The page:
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Why "Free To Good Home" Kittens Are NEVER Free

If you are an animal lover, you probably follow multiple rescue groups and animal threads on social media. In just about every part of the country there are "Free To Good Home" pages on Facebook, listings on local neighborhood sites, and notices posted at your local feed store dedicated to rehoming unwanted pets. We see them every single day. If you are looking for a pet, "free" might seem like quite a bargain; in reality "free" really means "as is," and everyone who has ever considered buying a used car knows exactly what THAT means.

Once you get your "free" kitten home for a snuggle, you might notice all the tiny black dots moving around in her fur. You need to get those fleas under control before they start to bite you. It's a good bet that your kitten hasn't seen a veterinarian, received any vaccinations, or been dewormed, so you should take your kitten to a qualified veterinarian as soon as possible. If your kitten is scratching at her ears, has crusty eyes, is coughing or sneezing, or has any wounds on her body, your vet will need to prescribe additional medications. Your kitten won't have been spayed or neutered, so you should schedule that surgery as soon as possible (definitely before your kitten goes into heat).

A random sampling of three veterinarians in Lexington provided the following average costs for services:

  • Veterinary office visit: $50

  • FVRCP and Rabies Vaccines: $45

  • Deworming: $10

  • Flea Control: $85 (for 6 months)

  • Spay Surgery: $250

  • Antibiotics: $40

Total: $480 (not including follow-up visits and vaccine boosters)

This is a long, long way from "free."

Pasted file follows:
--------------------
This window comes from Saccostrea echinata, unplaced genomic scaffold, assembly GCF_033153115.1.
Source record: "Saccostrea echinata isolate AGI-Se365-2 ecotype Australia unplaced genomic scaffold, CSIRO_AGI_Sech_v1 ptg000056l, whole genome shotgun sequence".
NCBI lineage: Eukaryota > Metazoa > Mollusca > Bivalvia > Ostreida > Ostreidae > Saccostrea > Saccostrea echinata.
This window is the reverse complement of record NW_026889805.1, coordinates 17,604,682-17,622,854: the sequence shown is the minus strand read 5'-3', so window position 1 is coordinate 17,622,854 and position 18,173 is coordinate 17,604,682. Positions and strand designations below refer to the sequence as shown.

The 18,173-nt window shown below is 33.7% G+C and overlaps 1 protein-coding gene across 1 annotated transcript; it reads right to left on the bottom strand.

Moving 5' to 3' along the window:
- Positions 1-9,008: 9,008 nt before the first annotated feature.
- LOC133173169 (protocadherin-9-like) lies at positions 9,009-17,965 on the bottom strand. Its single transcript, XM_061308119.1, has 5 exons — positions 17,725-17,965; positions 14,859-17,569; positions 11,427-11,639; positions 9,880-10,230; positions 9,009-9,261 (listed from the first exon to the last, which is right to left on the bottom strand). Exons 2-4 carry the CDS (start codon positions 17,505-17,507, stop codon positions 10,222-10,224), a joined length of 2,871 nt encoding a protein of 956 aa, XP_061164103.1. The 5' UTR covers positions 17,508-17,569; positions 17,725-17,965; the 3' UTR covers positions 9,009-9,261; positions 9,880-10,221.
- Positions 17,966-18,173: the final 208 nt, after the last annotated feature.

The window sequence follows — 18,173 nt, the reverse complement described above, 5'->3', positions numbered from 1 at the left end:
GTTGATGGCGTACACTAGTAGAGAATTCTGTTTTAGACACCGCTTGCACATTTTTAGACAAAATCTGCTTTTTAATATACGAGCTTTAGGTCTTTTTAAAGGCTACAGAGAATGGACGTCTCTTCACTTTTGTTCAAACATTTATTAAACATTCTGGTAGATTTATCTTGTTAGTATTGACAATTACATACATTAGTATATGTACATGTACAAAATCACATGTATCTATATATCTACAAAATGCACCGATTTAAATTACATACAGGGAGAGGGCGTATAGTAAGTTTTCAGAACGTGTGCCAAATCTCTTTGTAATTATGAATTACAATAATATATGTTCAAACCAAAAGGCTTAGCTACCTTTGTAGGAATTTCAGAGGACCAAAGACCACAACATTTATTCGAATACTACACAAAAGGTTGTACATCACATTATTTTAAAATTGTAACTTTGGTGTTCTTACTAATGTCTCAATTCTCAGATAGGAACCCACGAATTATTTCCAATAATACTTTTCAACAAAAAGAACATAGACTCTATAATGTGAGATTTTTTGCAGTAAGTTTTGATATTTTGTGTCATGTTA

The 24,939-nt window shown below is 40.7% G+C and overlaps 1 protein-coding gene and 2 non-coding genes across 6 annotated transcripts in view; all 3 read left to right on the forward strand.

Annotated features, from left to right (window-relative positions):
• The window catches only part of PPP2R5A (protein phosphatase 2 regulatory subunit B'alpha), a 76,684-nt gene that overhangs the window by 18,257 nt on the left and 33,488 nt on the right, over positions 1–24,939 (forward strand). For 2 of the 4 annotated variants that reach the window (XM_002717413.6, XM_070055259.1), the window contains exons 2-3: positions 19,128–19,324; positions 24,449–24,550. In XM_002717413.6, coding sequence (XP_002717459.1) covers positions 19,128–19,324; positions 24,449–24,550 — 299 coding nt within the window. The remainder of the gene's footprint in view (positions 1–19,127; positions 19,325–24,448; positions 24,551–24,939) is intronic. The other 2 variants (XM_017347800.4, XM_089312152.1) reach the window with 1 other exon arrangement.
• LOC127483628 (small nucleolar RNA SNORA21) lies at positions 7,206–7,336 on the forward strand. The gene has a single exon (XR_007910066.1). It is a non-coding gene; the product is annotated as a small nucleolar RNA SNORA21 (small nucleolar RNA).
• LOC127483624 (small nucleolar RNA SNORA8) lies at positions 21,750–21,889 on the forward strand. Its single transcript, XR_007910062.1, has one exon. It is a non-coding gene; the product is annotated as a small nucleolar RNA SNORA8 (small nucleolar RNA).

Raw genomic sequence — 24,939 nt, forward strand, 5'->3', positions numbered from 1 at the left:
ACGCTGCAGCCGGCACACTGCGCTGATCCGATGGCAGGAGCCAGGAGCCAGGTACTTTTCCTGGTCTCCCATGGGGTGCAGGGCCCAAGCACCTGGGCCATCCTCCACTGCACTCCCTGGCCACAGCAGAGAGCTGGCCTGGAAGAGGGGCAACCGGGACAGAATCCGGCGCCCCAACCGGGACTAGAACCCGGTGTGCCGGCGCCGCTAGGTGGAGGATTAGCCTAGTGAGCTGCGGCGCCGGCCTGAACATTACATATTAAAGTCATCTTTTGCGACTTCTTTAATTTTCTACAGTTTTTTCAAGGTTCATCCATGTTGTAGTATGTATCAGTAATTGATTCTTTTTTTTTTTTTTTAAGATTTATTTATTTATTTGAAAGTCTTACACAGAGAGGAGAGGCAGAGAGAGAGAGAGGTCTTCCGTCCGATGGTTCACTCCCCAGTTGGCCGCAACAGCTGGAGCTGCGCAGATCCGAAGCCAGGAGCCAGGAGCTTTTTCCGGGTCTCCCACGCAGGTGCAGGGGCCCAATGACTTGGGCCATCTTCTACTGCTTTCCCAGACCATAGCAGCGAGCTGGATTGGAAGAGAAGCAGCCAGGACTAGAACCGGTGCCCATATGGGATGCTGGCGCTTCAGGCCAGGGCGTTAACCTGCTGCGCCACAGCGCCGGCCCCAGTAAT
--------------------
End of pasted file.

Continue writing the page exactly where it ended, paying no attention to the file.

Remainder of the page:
If you are savvy about looking for the best prices for medical care for your pet, you will find a number of clinics and programs (The Lexington Humane Society has a good one) that offer low cost spay/neuter services. The wait for a clinic appointment can be weeks, if not months, but the cost savings is well worth it. You will still need to address the fleas immediately, and have a vet treat the worms and any illnesses ASAP.

By the time a kitten is ready for adoption, they have received multiple doses of dewormer and flea control, have received all age-appropriate vaccinations, and have been spayed or neutered. If they have been ill, they have received antibiotics as directed by a veterinarian. In addition, our kittens have been given the best nutritional start in life with quality kitten food specifically formulated for tiny kitten bodies (we recommend Royal Canin and Purina Pro Plan kitten products).

IBKR will often reach out to people posting "free" kittens and offer to take them into our rescue where they will receive the care and medical attention they deserve. We also offer to spay the mothers of these "free" kittens, at no cost to the owner, so that there will be fewer kittens in the future.


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